Season Four of the Beeb’s “Sherlock” disappoints. In Hollywood-speak, they “jumped the shark” — a reference to the episode of Happy Days in which the Fonz literally jumped over a shark. That episode marked the decline and fall of that series, and “jump the shark” has become a metaphor for when the series’ producers and writers go too far and start to lose the audience.

Show creators, Mark Gatiss and Sue Virtue, got too involved in the alternative universe stories they invented for their characters, and lost their way from the essence of Holmes and Watson from Conan Doyle’s canon. Part of the essence, which Doyle lifted from Edgar Allan Poe’s four “C. Auguste Dupin” stories, is that the great detective and his chronicler have the mysteries and problems of a great metropolis brought to them. The introducers may be ongoing characters, like Mycroft, Gregson and Lestrade, but the protagonists of the mysteries are strangers to Holmes and Watson. This formula allows for endless creativity in stories, while retaining the comforting familiarity of the ongoing characters.

Instead, they wind us deeper into invented and convoluted stuff, complicating the relationships of Holmes, Watson, Mycroft, Moriarty and, just to make it really off-the-wall, a newly-invented insane genius sister in a dystopian 21st century Chateau d’If. Each episode begins by trying to patch over the Gale Crater size holes in the previous episode’s plot.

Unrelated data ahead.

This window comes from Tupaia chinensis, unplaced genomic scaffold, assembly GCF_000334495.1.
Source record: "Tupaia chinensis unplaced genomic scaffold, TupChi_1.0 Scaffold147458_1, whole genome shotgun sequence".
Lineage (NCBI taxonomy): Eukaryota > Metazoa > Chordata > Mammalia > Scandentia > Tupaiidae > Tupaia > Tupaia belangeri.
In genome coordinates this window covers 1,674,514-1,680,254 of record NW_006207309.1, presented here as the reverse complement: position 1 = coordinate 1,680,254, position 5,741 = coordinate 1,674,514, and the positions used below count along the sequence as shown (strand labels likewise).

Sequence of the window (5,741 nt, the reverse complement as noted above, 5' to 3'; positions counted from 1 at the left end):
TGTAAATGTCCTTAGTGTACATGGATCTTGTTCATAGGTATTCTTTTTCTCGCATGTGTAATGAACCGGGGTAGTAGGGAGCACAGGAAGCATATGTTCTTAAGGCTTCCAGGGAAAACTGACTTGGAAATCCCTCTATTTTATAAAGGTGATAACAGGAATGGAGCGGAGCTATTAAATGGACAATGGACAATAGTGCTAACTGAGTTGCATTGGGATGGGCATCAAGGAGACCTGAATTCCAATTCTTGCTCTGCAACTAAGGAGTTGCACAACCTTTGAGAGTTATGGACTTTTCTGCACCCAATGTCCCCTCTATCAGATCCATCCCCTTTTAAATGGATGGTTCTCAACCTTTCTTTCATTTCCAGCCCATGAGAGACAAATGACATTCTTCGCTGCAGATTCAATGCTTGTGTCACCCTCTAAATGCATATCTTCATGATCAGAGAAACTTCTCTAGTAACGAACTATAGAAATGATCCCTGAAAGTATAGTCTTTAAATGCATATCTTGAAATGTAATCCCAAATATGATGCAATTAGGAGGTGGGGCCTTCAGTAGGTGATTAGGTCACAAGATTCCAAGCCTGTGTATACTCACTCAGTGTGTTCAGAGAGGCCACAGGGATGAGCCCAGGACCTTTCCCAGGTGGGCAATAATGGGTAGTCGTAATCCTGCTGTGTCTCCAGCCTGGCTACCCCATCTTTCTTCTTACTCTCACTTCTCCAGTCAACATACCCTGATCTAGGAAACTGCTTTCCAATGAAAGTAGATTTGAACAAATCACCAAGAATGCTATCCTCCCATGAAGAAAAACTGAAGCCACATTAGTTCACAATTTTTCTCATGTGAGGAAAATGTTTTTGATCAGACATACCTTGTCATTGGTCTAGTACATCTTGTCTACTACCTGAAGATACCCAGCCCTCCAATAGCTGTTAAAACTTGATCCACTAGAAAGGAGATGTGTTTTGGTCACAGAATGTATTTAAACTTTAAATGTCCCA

This is sad, because the casting of Benedict Cumberbatch as Holmes and Martin Freeman as Watson is simply brilliant. They may be the best pair of actors ever to take these storied roles. But this is not Dr. Who, reborn and reinvented every time the lead actor’s contract expires.* These are two of the most beloved characters in literature, invented by Doyle, placed in a formula invented by Poe and used by hundreds of authors to the delight of just about everyone literate in the English language.

If the producers go back to letting interesting strangers bring their mysteries to 221B Baker Street, may the series goes on forever. But nothing more of the path they took in Season 4. Too self-indulgent, too convoluted, too far from what makes the characters compelling after 130 years.

Zero stars. (Though the VDP system has a minimum of one star.)


* – In British television, contracts are normally three years, and actors often do not renew because they want to pursue other projects. By contrast, American television actors sign seven- or even ten-year contracts, with the only standard out being that the series is either not adopted or canceled by the network.

Phil Neches



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